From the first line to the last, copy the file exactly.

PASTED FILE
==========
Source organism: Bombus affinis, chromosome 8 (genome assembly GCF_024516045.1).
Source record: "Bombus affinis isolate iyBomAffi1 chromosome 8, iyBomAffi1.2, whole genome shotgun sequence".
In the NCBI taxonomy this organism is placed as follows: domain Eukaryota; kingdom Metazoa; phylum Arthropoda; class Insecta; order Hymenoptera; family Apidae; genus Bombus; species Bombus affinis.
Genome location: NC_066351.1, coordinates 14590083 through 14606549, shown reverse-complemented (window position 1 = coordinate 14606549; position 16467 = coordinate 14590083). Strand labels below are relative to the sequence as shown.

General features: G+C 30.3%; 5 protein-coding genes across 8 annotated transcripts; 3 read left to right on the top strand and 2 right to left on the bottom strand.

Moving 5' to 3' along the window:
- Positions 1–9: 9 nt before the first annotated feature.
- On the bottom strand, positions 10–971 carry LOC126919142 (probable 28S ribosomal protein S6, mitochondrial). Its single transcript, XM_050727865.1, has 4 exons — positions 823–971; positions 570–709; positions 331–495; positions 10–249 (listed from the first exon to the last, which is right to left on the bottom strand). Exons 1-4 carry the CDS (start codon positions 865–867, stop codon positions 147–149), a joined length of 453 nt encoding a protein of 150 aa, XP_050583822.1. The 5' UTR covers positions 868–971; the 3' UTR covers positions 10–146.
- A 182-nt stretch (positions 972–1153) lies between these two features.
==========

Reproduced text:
Source organism: Bombus affinis, chromosome 8 (genome assembly GCF_024516045.1).
Source record: "Bombus affinis isolate iyBomAffi1 chromosome 8, iyBomAffi1.2, whole genome shotgun sequence".
In the NCBI taxonomy this organism is placed as follows: domain Eukaryota; kingdom Metazoa; phylum Arthropoda; class Insecta; order Hymenoptera; family Apidae; genus Bombus; species Bombus affinis.
Genome location: NC_066351.1, coordinates 14590083 through 14606549, shown reverse-complemented (window position 1 = coordinate 14606549; position 16467 = coordinate 14590083). Strand labels below are relative to the sequence as shown.

General features: G+C 30.3%; 5 protein-coding genes across 8 annotated transcripts; 3 read left to right on the top strand and 2 right to left on the bottom strand.

Moving 5' to 3' along the window:
- Positions 1–9: 9 nt before the first annotated feature.
- On the bottom strand, positions 10–971 carry LOC126919142 (probable 28S ribosomal protein S6, mitochondrial). Its single transcript, XM_050727865.1, has 4 exons — positions 823–971; positions 570–709; positions 331–495; positions 10–249 (listed from the first exon to the last, which is right to left on the bottom strand). Exons 1-4 carry the CDS (start codon positions 865–867, stop codon positions 147–149), a joined length of 453 nt encoding a protein of 150 aa, XP_050583822.1. The 5' UTR covers positions 868–971; the 3' UTR covers positions 10–146.
- A 182-nt stretch (positions 972–1153) lies between these two features.